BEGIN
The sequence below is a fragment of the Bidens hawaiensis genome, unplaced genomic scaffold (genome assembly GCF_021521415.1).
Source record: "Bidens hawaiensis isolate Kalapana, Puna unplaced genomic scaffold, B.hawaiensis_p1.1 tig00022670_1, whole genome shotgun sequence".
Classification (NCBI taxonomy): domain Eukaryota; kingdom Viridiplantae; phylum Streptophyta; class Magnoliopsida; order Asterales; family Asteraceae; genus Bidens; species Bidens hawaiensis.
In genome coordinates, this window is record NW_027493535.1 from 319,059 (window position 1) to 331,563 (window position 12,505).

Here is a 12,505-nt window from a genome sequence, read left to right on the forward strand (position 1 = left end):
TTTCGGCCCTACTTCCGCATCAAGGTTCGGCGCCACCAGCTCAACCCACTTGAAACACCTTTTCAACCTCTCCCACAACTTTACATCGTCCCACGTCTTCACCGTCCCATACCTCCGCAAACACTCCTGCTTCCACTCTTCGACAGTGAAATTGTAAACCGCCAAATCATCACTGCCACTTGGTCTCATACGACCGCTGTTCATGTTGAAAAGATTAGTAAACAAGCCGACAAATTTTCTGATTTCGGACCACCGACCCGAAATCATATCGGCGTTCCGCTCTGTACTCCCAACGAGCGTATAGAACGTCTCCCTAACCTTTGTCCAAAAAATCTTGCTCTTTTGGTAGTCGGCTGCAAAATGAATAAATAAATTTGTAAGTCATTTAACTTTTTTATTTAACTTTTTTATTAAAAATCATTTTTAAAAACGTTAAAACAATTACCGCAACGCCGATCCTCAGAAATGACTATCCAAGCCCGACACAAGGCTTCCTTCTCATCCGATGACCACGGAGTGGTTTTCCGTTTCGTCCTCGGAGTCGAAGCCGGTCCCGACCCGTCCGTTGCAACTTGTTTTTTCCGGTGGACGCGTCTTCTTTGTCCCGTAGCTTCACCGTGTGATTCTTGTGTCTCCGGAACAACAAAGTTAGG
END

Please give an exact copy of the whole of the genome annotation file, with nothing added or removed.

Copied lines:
The sequence below is a fragment of the Bidens hawaiensis genome, unplaced genomic scaffold (genome assembly GCF_021521415.1).
Source record: "Bidens hawaiensis isolate Kalapana, Puna unplaced genomic scaffold, B.hawaiensis_p1.1 tig00022670_1, whole genome shotgun sequence".
Classification (NCBI taxonomy): domain Eukaryota; kingdom Viridiplantae; phylum Streptophyta; class Magnoliopsida; order Asterales; family Asteraceae; genus Bidens; species Bidens hawaiensis.
In genome coordinates, this window is record NW_027493535.1 from 319,059 (window position 1) to 331,563 (window position 12,505).

Here is a 12,505-nt window from a genome sequence, read left to right on the forward strand (position 1 = left end):
TTTCGGCCCTACTTCCGCATCAAGGTTCGGCGCCACCAGCTCAACCCACTTGAAACACCTTTTCAACCTCTCCCACAACTTTACATCGTCCCACGTCTTCACCGTCCCATACCTCCGCAAACACTCCTGCTTCCACTCTTCGACAGTGAAATTGTAAACCGCCAAATCATCACTGCCACTTGGTCTCATACGACCGCTGTTCATGTTGAAAAGATTAGTAAACAAGCCGACAAATTTTCTGATTTCGGACCACCGACCCGAAATCATATCGGCGTTCCGCTCTGTACTCCCAACGAGCGTATAGAACGTCTCCCTAACCTTTGTCCAAAAAATCTTGCTCTTTTGGTAGTCGGCTGCAAAATGAATAAATAAATTTGTAAGTCATTTAACTTTTTTATTTAACTTTTTTATTAAAAATCATTTTTAAAAACGTTAAAACAATTACCGCAACGCCGATCCTCAGAAATGACTATCCAAGCCCGACACAAGGCTTCCTTCTCATCCGATGACCACGGAGTGGTTTTCCGTTTCGTCCTCGGAGTCGAAGCCGGTCCCGACCCGTCCGTTGCAACTTGTTTTTTCCGGTGGACGCGTCTTCTTTGTCCCGTAGCTTCACCGTGTGATTCTTGTGTCTCCGGAACAACAAAGTTAGG